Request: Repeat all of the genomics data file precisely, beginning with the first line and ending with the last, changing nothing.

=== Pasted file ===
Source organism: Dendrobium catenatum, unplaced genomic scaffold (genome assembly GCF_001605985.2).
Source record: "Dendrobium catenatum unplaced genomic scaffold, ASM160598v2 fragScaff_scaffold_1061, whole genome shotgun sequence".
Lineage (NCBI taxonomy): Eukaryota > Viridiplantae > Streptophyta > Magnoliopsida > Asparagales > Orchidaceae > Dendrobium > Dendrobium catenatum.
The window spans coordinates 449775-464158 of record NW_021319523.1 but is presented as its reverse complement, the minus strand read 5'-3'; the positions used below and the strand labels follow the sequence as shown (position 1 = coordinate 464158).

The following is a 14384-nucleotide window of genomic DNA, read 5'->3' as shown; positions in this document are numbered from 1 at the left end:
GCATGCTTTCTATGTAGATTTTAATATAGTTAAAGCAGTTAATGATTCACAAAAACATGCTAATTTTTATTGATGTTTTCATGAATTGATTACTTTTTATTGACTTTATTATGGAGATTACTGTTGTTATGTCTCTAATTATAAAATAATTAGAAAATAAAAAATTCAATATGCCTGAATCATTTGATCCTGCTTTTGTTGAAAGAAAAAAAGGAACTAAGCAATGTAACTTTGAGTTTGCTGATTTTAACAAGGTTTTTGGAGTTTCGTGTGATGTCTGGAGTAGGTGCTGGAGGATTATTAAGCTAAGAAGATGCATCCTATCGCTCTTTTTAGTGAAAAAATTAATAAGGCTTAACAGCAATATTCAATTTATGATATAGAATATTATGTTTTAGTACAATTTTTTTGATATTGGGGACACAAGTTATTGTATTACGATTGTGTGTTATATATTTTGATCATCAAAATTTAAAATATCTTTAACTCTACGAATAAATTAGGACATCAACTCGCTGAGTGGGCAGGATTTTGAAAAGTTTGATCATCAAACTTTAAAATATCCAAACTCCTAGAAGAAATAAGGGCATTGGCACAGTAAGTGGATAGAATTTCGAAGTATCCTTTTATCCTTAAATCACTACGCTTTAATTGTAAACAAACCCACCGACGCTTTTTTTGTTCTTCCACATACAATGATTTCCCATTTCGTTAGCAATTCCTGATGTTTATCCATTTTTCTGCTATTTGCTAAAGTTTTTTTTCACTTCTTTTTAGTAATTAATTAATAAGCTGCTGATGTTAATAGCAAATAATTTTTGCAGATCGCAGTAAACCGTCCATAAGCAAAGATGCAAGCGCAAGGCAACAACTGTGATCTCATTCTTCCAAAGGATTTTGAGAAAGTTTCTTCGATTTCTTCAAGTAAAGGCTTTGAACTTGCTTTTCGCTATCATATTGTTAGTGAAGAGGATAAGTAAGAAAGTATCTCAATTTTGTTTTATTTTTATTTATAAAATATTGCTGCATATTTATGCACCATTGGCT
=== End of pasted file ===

Source organism: Dendrobium catenatum, unplaced genomic scaffold (genome assembly GCF_001605985.2).
Source record: "Dendrobium catenatum unplaced genomic scaffold, ASM160598v2 fragScaff_scaffold_1061, whole genome shotgun sequence".
Lineage (NCBI taxonomy): Eukaryota > Viridiplantae > Streptophyta > Magnoliopsida > Asparagales > Orchidaceae > Dendrobium > Dendrobium catenatum.
The window spans coordinates 449775-464158 of record NW_021319523.1 but is presented as its reverse complement, the minus strand read 5'-3'; the positions used below and the strand labels follow the sequence as shown (position 1 = coordinate 464158).

The following is a 14384-nucleotide window of genomic DNA, read 5'->3' as shown; positions in this document are numbered from 1 at the left end:
GCATGCTTTCTATGTAGATTTTAATATAGTTAAAGCAGTTAATGATTCACAAAAACATGCTAATTTTTATTGATGTTTTCATGAATTGATTACTTTTTATTGACTTTATTATGGAGATTACTGTTGTTATGTCTCTAATTATAAAATAATTAGAAAATAAAAAATTCAATATGCCTGAATCATTTGATCCTGCTTTTGTTGAAAGAAAAAAAGGAACTAAGCAATGTAACTTTGAGTTTGCTGATTTTAACAAGGTTTTTGGAGTTTCGTGTGATGTCTGGAGTAGGTGCTGGAGGATTATTAAGCTAAGAAGATGCATCCTATCGCTCTTTTTAGTGAAAAAATTAATAAGGCTTAACAGCAATATTCAATTTATGATATAGAATATTATGTTTTAGTACAATTTTTTTGATATTGGGGACACAAGTTATTGTATTACGATTGTGTGTTATATATTTTGATCATCAAAATTTAAAATATCTTTAACTCTACGAATAAATTAGGACATCAACTCGCTGAGTGGGCAGGATTTTGAAAAGTTTGATCATCAAACTTTAAAATATCCAAACTCCTAGAAGAAATAAGGGCATTGGCACAGTAAGTGGATAGAATTTCGAAGTATCCTTTTATCCTTAAATCACTACGCTTTAATTGTAAACAAACCCACCGACGCTTTTTTTGTTCTTCCACATACAATGATTTCCCATTTCGTTAGCAATTCCTGATGTTTATCCATTTTTCTGCTATTTGCTAAAGTTTTTTTTCACTTCTTTTTAGTAATTAATTAATAAGCTGCTGATGTTAATAGCAAATAATTTTTGCAGATCGCAGTAAACCGTCCATAAGCAAAGATGCAAGCGCAAGGCAACAACTGTGATCTCATTCTTCCAAAGGATTTTGAGAAAGTTTCTTCGATTTCTTCAAGTAAAGGCTTTGAACTTGCTTTTCGCTATCATATTGTTAGTGAAGAGGATAAGTAAGAAAGTATCTCAATTTTGTTTTATTTTTATTTATAAAATATTGCTGCATATTTATGCACCATTGGCT